The final global stronghold for the critically endangered freshwater sawfish has seen numbers dramatically decline after at least 40 sawfish were found dead last December.
The deaths were reportedly due to high temperatures and declining water levels in two pools at Blina Creek at Liveringa Station, a Kimberley cattle station owned by Gina Rinehart.
Murdoch University’s Freshwater Fish Group and Fish Health Unit headed a response by attempting to relocate any surviving sawfish.
Only two survived and were relocated to Uralla Creek.
The Unit reported that the sawfish likely entered the Blina Creek floodplain during the wet season and returned to Uralla Creek during the dry season as water levels declined.
However, the pools became unsuitable later in the dry season due to extreme heat waves and the report concluded that the sawfish most likely died due to exposure to constant high temperatures and the resulting warmer water temperatures.
CEO of environmental organisation Environs Kimberley Martin Pritchard said while low rainfall and climate change has played a part in the water decline, there are also concerns about the role irrigation is playing in the deaths of so many sawfish.
“To have such a large number of sawfish that have died in one event is unprecedented, as far as we’re aware, in the Kimberley,” Mr Pritchard said.
“They are obviously in distress already and we don’t know what the role of irrigation has played in that so far.”
Mr Pritchard said he is concerned that Gina Rinehart wants to take 325 billion litres of water out of the Fitzroy River.
The CEO said the impacts of such a huge loss is still unknown to the broader environment, but for the freshwater species itself it is a “major catastrophe.”
“If they’re dying here [in the last global stronghold] then they’re in serious trouble … as a species,” Mr Pritchard said.
In April 2019, questions were asked in WA State Parliament to the Minister for Regional Development Alannah MacTiernan and the Minister for Water Dave Kelly about the mass sawfish deaths.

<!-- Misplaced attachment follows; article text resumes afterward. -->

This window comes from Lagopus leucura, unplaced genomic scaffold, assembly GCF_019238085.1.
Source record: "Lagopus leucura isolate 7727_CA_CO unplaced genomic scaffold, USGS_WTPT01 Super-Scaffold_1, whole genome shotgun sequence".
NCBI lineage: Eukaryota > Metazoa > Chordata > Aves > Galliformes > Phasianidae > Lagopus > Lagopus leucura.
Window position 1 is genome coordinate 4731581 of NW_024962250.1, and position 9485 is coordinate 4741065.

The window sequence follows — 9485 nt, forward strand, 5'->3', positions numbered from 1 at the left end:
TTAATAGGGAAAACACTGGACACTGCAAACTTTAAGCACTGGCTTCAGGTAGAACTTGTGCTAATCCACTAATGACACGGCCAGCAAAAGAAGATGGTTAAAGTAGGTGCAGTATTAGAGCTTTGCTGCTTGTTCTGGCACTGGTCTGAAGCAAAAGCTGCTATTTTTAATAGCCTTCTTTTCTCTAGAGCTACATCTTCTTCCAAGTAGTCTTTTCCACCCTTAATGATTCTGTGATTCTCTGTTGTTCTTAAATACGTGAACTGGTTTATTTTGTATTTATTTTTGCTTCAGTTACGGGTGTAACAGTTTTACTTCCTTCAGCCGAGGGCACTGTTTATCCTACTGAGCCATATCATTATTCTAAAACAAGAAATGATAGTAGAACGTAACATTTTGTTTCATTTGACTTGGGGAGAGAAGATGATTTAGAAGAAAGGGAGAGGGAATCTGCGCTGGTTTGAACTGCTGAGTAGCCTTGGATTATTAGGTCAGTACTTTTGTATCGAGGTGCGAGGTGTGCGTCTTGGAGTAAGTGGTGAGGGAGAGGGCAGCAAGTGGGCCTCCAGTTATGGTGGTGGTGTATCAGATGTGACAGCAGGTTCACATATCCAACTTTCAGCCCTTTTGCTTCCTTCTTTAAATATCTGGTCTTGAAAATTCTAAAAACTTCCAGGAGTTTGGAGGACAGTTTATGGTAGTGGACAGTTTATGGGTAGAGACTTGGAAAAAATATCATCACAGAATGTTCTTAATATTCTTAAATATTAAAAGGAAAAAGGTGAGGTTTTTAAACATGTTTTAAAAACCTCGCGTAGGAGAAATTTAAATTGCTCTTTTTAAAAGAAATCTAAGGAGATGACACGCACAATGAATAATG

The questions revealed the State Government was aware the freshwater sawfish was listed as threatened under the Environment Protection and Biodiversity Conservation Act 1999 but did not report the mass deaths to the Commonwealth as the “Department’s assessment of the event showed no relationship between the event and the taking of water.”
Minister MacTiernan also said no water had been extracted from the same freshwater system as the one the sawfish died in and that the site was not downstream of any dams, weirs, or other obstructions that hindered water flow.
Although a range of questions were answered about the sawfish deaths, Mr Pritchard said he is not satisfied with the answers.
“We want a full investigation, and clarity around the role of water extraction from Snake Creek for irrigation, and then we want to make sure it doesn’t happen again.”
Mr Pritchard said the government has not answered how pumping at Snake Creek may have had an impact or could have future impacts on situations like these.
“There needs to be a management plan going into the future to protect the sawfish,” Mr Pritchard said.
By Hannah Cross